Quran Inconsistency

Did the Messengers Perform Miracles?

Sam Shamoun

The Quran, in more than one place, expressly denies that a warner is capable of performing miracles:

Then, it may be that you will give up part of what is revealed to you and your breast will become straightened by it because they say: Why has not a treasure been sent down upon him or an angel come with him? You are ONLY a warner (innama anta natheerun); and Allah is custodian over all things. S. 11:12 Shakir

The unbelievers say, 'Why has a sign not been sent down upon him from his Lord?' Thou art ONLY a warner (innama anta munthirun), and a guide to every people. S. 13:7 Arberry

And they say: "Why are not signs sent down to him from his Lord? Say: "The signs are only with Allah (qul innama al-ayatu AAinda Allahi), and I am ONLY a plain warner (wa-innama ana natheerun mubeenun)." S. 29:50 Hilali-Khan

They ask: When will this promise be (fulfilled)? - If ye are telling the truth. Say: "As to the knowledge of the time, it is with God alone (Qul innama alAAilmu AAinda Allahi): I am (sent) ONLY to warn plainly in public (wa-innama ana natheerun mubeenun)." S. 67:25-26 Y. Ali

These passages are rather emphatic that Allah does not enable a warner to do signs and wonders, nor does he grant a warner the knowledge of the hour of judgement. This is due to the Arabic word innama which is a particle that negates whatever is stated in the immediate context, which in these specific verses negates the possibility of warners being able to perform wonders or of knowing the end time.

To help illustrate the point regarding the implication that the particle has on the meaning of these verses note how it is used in the following texts:

This is a clear message for mankind in order that they may be warned thereby, and that they may know that He is ONLY One God (annama huwa ilahun wahidun), and that men of understanding may take heed. S. 14:52 Pickthall

Allah hath said: Choose not two gods. There is ONLY One God (innama huwa ilahun wahidun). So of Me, Me only, be in awe. S. 16:51 Pickthall

Is there any Muslim who would deny that innama is completely negating the idea of there being any other god besides Allah?

Moving along, the Quran further says that the apostles of Allah were sent only as agents of good news and as warners, being the means through which Allah warned the people:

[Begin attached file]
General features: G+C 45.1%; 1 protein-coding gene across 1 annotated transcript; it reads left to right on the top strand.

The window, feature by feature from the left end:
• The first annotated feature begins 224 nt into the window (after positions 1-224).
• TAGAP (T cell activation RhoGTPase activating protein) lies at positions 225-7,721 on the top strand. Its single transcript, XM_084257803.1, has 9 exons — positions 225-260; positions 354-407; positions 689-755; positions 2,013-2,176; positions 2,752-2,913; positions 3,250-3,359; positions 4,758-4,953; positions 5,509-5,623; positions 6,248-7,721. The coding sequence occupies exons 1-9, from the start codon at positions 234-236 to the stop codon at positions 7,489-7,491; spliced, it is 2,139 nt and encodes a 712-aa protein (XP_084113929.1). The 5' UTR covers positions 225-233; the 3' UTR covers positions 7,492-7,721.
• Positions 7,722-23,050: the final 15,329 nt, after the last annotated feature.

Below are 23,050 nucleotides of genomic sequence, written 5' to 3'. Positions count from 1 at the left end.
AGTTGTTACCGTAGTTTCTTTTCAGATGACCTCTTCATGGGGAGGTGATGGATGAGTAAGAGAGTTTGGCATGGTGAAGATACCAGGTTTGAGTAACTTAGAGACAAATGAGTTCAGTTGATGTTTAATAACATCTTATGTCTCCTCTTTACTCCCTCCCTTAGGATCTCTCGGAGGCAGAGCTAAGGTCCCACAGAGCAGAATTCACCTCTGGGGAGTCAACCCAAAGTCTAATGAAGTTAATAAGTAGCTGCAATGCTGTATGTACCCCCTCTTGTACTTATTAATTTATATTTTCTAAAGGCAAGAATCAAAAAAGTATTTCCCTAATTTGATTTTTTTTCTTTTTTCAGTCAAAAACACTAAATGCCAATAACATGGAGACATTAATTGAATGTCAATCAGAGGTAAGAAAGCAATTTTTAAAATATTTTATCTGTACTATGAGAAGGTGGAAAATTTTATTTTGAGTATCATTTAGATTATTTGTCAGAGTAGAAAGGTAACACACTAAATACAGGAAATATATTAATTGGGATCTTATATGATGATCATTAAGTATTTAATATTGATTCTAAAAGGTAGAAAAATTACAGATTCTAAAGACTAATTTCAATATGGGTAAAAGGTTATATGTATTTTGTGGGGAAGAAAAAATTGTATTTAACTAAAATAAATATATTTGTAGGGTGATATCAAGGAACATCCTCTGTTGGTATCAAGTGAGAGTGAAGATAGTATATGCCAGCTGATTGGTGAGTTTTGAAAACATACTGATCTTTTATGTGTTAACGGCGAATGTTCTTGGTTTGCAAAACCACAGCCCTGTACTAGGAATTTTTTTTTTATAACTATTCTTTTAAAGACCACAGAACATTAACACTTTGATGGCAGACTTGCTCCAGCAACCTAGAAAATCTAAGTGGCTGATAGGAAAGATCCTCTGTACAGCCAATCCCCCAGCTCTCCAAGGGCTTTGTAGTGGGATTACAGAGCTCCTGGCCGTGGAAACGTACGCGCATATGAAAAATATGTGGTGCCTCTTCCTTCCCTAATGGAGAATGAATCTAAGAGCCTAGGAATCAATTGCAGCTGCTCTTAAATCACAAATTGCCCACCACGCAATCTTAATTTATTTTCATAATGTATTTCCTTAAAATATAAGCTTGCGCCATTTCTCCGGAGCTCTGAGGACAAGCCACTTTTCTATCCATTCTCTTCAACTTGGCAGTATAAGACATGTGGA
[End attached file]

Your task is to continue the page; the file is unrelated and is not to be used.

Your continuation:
And We send not the Messengers but (illa) as givers of glad tidings and as warners (wa munthireena). So whosoever believes and does righteous good deeds, upon such shall come no fear, nor shall they grieve. S. 6:48 Hilali-Khan

And We send not the Messengers except (illa) as giver of glad tidings and warners (wa munthireena). But those who disbelieve, dispute with false argument, in order to refute the truth thereby. And they treat My Ayat (proofs, evidences, verses, lessons, signs, revelations, etc.), and that with which they are warned, as jest and mockery! S. 18:56 Hilali-Khan

Recall that the above passages unambiguously deny that warners were capable of performing miracles… that was not part of their job description, it wasn’t one of the functions which Allah enabled them to do. And yet here we are told that Allah’s messengers were sent only as warners who also proclaimed glad tidings.

Therefore, since warners were not equipped to perform miracles and since the apostles were warners this means that the apostles were not granted the ability to perform supernatural feats and wonders. Notice the logic behind this:

  1. Allah’s warners could not perform miracles.
  2. Allah’s apostles were sent as warners.
  3. Therefore, the apostles could not perform miracles.

And lest a Muslim object to our understanding of the use of illa in these particular references, note how this very same word is used elsewhere in relation to the unity of Allah:

God bears witness that there is no god but (illa) He -- and the angels, and men possessed of knowledge -- upholding justice; there is no god but He, the All-mighty, the All-wise. S. 3:18 Arberry

And We sent no messenger before thee but We inspired him, (saying): There is no God save (illa) Me (Allah), so worship Me. S. 21:25 Pickthall

Your God is only (innama) the One God; there is no god, but (illa) He alone who in His knowledge embraces everything. S. 20:98 Arberry

Again, which Muslim would deny that in these passages illa negates any possibility that other gods besides Allah exist?

Here is another example:

He is but (illa) a servant whom we have been gracious to, and we have made him an example for the children of Israel. S. 43:59 Palmer